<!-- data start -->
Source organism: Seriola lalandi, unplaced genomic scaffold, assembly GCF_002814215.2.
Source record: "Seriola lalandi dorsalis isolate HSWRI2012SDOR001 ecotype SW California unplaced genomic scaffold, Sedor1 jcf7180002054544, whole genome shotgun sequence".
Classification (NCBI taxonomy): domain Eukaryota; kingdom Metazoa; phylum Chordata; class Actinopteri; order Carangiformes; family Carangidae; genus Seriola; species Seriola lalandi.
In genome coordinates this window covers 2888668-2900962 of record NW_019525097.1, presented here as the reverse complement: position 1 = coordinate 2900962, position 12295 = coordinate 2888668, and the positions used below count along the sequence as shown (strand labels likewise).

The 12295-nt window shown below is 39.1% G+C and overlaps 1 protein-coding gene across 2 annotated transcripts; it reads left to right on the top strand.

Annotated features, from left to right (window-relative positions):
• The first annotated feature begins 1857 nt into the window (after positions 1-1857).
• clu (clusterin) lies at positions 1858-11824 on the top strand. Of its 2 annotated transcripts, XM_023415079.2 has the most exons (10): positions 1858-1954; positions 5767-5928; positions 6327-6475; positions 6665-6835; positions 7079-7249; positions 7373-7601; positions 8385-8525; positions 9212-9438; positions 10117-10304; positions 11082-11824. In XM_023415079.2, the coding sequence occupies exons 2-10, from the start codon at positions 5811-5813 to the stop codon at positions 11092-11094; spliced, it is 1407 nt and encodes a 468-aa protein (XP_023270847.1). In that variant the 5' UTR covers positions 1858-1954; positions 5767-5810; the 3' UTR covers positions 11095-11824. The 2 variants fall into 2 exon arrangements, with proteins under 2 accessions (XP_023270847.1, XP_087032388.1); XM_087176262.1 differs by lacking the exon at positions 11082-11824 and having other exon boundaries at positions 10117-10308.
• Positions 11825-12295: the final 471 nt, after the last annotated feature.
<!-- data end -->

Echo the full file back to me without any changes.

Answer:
Source organism: Seriola lalandi, unplaced genomic scaffold, assembly GCF_002814215.2.
Source record: "Seriola lalandi dorsalis isolate HSWRI2012SDOR001 ecotype SW California unplaced genomic scaffold, Sedor1 jcf7180002054544, whole genome shotgun sequence".
Classification (NCBI taxonomy): domain Eukaryota; kingdom Metazoa; phylum Chordata; class Actinopteri; order Carangiformes; family Carangidae; genus Seriola; species Seriola lalandi.
In genome coordinates this window covers 2888668-2900962 of record NW_019525097.1, presented here as the reverse complement: position 1 = coordinate 2900962, position 12295 = coordinate 2888668, and the positions used below count along the sequence as shown (strand labels likewise).

The 12295-nt window shown below is 39.1% G+C and overlaps 1 protein-coding gene across 2 annotated transcripts; it reads left to right on the top strand.

Annotated features, from left to right (window-relative positions):
• The first annotated feature begins 1857 nt into the window (after positions 1-1857).
• clu (clusterin) lies at positions 1858-11824 on the top strand. Of its 2 annotated transcripts, XM_023415079.2 has the most exons (10): positions 1858-1954; positions 5767-5928; positions 6327-6475; positions 6665-6835; positions 7079-7249; positions 7373-7601; positions 8385-8525; positions 9212-9438; positions 10117-10304; positions 11082-11824. In XM_023415079.2, the coding sequence occupies exons 2-10, from the start codon at positions 5811-5813 to the stop codon at positions 11092-11094; spliced, it is 1407 nt and encodes a 468-aa protein (XP_023270847.1). In that variant the 5' UTR covers positions 1858-1954; positions 5767-5810; the 3' UTR covers positions 11095-11824. The 2 variants fall into 2 exon arrangements, with proteins under 2 accessions (XP_023270847.1, XP_087032388.1); XM_087176262.1 differs by lacking the exon at positions 11082-11824 and having other exon boundaries at positions 10117-10308.
• Positions 11825-12295: the final 471 nt, after the last annotated feature.